8 Things You Probably Didn’t Know About the Maasai

Maasai warriors dancing

If you ask most tourists travelling to Kenya and Tanzania about which local tribe they are most familiar, they will probably tell you “The Maasai”. Heck, even most people in Kenya are familiar with the Maasai. While they are not the only people to stick to their traditional tenets, they are the most visible tribe to embrace their culture and way of life. Also, they are the most populous tribe found around the numerous game parks of the African Great Lakes.

You have probably seen pictures, interacted with some and likely heard of all the strange yet somehow intriguing traditions of the Maasai such as the drinking of raw animal blood or the hunting of lions as a form of initiation into manhood. It is therefore understandable to assume that you know these people. While the truth is that no one outside of the Maasai tribe really knows everything about them, there are some things that the elders have shared with outsiders that give us some insight into the real way of life. Here are ten things you probably didn’t know about the Maasai.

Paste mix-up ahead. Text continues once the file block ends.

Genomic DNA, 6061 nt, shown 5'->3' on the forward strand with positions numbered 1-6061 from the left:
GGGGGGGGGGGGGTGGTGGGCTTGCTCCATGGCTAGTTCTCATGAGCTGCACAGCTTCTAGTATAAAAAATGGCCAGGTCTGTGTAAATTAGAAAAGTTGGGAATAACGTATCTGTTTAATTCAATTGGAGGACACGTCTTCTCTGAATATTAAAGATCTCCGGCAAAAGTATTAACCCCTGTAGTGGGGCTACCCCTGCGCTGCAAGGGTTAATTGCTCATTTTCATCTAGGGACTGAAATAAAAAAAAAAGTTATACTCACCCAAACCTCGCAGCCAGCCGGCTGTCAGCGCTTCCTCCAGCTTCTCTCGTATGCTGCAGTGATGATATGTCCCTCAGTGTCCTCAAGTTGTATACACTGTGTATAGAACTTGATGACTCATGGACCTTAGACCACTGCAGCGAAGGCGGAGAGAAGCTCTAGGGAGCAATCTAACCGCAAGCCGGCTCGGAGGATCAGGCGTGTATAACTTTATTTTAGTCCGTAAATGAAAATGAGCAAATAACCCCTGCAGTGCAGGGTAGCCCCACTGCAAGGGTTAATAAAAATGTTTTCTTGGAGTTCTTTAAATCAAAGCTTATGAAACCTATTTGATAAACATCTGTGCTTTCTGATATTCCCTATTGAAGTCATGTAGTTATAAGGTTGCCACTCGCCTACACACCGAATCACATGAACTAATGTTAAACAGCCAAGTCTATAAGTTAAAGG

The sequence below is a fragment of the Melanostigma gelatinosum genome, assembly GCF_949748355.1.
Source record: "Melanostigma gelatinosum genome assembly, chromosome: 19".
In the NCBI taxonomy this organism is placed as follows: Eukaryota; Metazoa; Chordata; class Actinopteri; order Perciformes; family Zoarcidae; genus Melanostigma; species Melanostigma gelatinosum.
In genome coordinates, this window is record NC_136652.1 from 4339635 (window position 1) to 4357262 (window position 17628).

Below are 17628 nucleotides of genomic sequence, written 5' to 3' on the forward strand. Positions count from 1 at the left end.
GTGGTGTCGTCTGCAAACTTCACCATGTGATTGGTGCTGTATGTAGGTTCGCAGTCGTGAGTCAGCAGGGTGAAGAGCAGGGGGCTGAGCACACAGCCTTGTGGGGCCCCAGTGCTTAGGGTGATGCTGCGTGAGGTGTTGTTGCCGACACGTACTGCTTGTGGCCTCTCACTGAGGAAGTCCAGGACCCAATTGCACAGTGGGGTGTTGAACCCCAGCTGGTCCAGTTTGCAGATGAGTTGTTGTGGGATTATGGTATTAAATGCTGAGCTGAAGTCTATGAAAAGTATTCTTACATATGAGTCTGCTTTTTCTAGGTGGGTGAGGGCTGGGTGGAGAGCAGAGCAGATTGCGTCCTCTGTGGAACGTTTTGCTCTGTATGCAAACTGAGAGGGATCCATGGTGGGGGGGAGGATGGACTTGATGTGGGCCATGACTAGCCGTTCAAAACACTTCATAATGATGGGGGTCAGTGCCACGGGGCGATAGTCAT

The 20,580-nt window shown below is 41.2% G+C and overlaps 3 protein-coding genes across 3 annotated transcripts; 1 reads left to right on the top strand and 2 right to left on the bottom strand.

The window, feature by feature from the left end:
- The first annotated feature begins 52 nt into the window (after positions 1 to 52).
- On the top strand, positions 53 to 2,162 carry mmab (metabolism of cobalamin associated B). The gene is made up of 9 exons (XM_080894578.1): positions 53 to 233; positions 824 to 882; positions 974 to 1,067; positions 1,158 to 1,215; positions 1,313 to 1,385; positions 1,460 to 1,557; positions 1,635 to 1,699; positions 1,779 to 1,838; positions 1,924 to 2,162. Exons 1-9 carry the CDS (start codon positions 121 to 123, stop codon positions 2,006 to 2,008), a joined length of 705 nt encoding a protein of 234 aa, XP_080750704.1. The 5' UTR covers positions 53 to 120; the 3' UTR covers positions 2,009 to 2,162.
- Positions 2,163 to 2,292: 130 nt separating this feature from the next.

Things you did not know about the Maasai

1. They are not exclusive to Kenya

The Maasai have called central and southern Kenya their home for centuries and for the most part, the world associates them with Kenya. However, the Maasai are not exclusive to Kenya. There are Maasais in northern Tanzania as well. While it is true that to these tribes, the border lines are more like suggestions as opposed to real barriers, the Maasai people from both countries share a great deal in common including living around game reserves and open fields.